William ‘‘Bud’’ Liebenow, the World War II naval lieutenant who guided his small vessel into Japanese territory to rescue John F. Kennedy and his crew after their boat PT-109 had sunk, died Friday in Mount Airy, N.C., where he lived. He was 97.
Mr. Liebenow died from complications from pneumonia, his daughter, Susan, of Arlington, Va., told the Associated Press.
A native of Fredericksburg, Va., Mr. Liebenow was a recent college graduate when the Japanese attacked Pearl Harbor in 1941. He joined the Navy and volunteered for service on the fast, small, and heavily armed attack PT boats.
Many of the US fleet’s larger vessels were destroyed or disabled at Pearl Harbor and the 80-foot PT boats became a mainstay of the early war effort in the South Pacific because the government could quickly mass-produce them. The boats, active almost exclusively at night, were used to harass and impede Japanese destroyers and cruisers without engaging them directly in battle.
Mr. Liebenow met Kennedy while both trained on the vessels in Narragansett Bay. Each eventually became captains of PT boats around the Solomon Islands.
The two were at the helm of their boats when a group of them encountered four Japanese destroyers at night on Aug. 1, 1943. After the PT boats separated, one of the destroyers rammed Kennedy’s PT-109, creating a massive fireball. Members of the closest PT boat assumed all the crew members had died.
Two sailors did perish. But Kennedy and 10 other crew members — two with severe injuries — were able to cling to the wreckage of the boat for much of the night before swimming to a small island more than three miles away.
After several days on their own, Kennedy encountered Solomon natives who were scouts for the Allies. He scratched a note into a coconut — “NATIVE KNOWS POS’IT . . . HE CAN PILOT . . . 11 ALIVE NEED SMALL BOAT . . . KENNEDY” — that Solomon Islands natives relayed to a US base.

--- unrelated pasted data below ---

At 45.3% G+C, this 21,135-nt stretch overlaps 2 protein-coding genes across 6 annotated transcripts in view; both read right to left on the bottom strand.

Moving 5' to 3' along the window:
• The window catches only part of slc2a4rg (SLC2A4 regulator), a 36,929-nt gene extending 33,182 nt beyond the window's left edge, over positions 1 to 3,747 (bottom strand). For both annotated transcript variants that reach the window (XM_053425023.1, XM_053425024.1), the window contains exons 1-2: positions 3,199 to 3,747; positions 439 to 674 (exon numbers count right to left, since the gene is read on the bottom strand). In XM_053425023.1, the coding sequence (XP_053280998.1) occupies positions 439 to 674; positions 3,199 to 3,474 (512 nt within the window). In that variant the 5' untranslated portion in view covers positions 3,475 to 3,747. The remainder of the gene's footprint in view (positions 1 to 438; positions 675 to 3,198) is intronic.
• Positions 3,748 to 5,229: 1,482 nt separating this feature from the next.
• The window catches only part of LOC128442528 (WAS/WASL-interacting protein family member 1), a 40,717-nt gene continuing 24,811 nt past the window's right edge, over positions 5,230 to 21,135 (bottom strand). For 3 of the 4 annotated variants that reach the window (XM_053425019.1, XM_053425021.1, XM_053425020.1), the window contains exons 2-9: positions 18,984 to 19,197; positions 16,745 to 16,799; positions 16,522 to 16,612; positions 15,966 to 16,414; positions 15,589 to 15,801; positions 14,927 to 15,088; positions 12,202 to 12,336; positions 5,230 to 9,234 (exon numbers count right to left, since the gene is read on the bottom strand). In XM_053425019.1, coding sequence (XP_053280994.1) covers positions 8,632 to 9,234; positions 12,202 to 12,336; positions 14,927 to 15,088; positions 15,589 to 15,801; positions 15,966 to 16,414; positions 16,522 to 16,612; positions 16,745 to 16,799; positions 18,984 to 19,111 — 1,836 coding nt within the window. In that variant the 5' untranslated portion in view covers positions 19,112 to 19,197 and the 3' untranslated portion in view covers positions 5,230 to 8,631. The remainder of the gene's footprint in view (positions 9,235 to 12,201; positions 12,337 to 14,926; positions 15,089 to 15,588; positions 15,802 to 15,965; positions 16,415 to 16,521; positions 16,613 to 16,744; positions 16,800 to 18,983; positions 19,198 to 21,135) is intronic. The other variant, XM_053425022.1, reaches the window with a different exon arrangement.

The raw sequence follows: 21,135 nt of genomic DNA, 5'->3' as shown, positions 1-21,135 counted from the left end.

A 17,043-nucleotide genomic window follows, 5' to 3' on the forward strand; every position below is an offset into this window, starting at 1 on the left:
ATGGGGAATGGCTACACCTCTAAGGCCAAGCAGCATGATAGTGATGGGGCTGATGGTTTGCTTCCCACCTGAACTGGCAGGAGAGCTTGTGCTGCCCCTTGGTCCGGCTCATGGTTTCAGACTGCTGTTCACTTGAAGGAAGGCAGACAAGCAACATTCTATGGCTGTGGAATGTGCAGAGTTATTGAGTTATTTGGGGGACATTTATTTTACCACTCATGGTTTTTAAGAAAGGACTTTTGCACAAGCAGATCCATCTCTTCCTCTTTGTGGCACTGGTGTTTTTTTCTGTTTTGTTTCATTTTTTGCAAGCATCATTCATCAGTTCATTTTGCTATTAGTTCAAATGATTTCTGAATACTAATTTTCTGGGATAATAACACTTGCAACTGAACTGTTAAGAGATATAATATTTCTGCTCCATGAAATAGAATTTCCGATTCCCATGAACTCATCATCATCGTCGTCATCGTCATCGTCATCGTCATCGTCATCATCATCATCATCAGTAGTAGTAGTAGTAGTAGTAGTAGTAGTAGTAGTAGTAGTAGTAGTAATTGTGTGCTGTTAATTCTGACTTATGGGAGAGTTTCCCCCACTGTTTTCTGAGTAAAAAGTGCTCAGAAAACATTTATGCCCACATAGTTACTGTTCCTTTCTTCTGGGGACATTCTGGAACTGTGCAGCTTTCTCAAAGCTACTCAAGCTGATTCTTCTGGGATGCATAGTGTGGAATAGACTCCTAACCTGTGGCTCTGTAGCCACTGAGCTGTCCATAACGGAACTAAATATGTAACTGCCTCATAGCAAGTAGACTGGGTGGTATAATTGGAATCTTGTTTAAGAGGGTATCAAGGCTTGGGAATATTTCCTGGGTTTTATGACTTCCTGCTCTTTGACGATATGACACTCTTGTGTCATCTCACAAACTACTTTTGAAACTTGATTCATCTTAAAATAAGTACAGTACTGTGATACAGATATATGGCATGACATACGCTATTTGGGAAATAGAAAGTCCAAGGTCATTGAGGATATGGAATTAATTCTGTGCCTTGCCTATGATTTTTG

Mr. Liebenow guided PT-157 behind enemy lines to rendezvous with Kennedy, who had left his crew to coordinate the rescue with an Australian officer.
Shortly after 11 p.m. on Aug. 7, 1943, after confirming each other’s identity, Kennedy and several natives rowed their canoe up to Mr. Liebenow’s vessel. Mr. Liebenow recalled the moment with The Boston Globe in 2002. He said he asked his fellow lieutenant comrade, then a ghost of a man wearing nothing more than tattered underwear, “So, what did you do with your boat?”
“Gone,” Kennedy responded, then added, dryly. “Just one of those things.”
Kennedy led Mr. Liebenow to the remote area where his crew was waiting.
“We had quite a celebration going back,’’ Mr. Liebenow said in a 2005 interview with the John F. Kennedy Presidential Library and Museum in Dorchester. “The pharmacist’s mate handed out all the medical brandy. And the natives knew one song in English . . . ‘Jesus Loves Me,’ and they were singing that.’’
Mr. Liebenow’s naval career didn’t end with that rescue. The following year, he commanded a PT boat that was part of the D-Day invasion of northern France. His PT-199 rescued men whose boats had been destroyed by Nazi defenders. Mr. Liebenow’s boat helped rescue about 60 crew members from the destroyer USS Corry, which was sunk during the invasion struggle.
‘‘We spent most of that day picking up guys out of the water,’’ Mr. Liebenow told the Mount Airy News in 2014.
He returned stateside after the war and worked as a chemist for the Chesapeake and Ohio Railway, his family said.
He told the Kennedy museum he was stunned in 1960 when he learned the man he helped save was running for president.
He credited Robert Kennedy, the campaign manager, with understanding the importance of the PT-109 sinking and incorporating it into the campaign. In previous elections, John Kennedy had downplayed his role in the war.
Robert Kennedy asked for Mr. Liebenow’s help in campaigning in West Virginia and Michigan, where Mr. Liebenow had moved. The story of peril and survival resonated among voters.
At one point during a parade in Grand Rapids, the candidate turned to him and said, “Lieb, if I get the votes of everybody that claims to have been on your boat that night of the pick up, I’ll win this election easy.’’
The pressure from Kennedy’s political opponents could be fierce.
“They called up on the phone and used every trick to try to get me to say something that would be detrimental to Kennedy and his ability as a boat skipper. And I can’t say anything like that,’’ Mr. Liebenow told the museum.
In addition to his daughter, he leaves his wife, Lucy, and a son.
“Some people tried to blow the incident of the sinking. . . into making Jack Kennedy a great hero,’’ Mr. Liebenow said. “And other people tried to make it prove that he was a traitor. So you have the extremes.
“He never claimed to be a great hero. He was no different from any other PT officer.’’
Material from the Associated Press was used in this obituary.